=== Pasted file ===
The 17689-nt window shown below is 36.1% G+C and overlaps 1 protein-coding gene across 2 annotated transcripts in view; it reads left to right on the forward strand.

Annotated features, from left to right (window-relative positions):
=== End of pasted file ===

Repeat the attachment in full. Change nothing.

The 17689-nt window shown below is 36.1% G+C and overlaps 1 protein-coding gene across 2 annotated transcripts in view; it reads left to right on the forward strand.

Annotated features, from left to right (window-relative positions):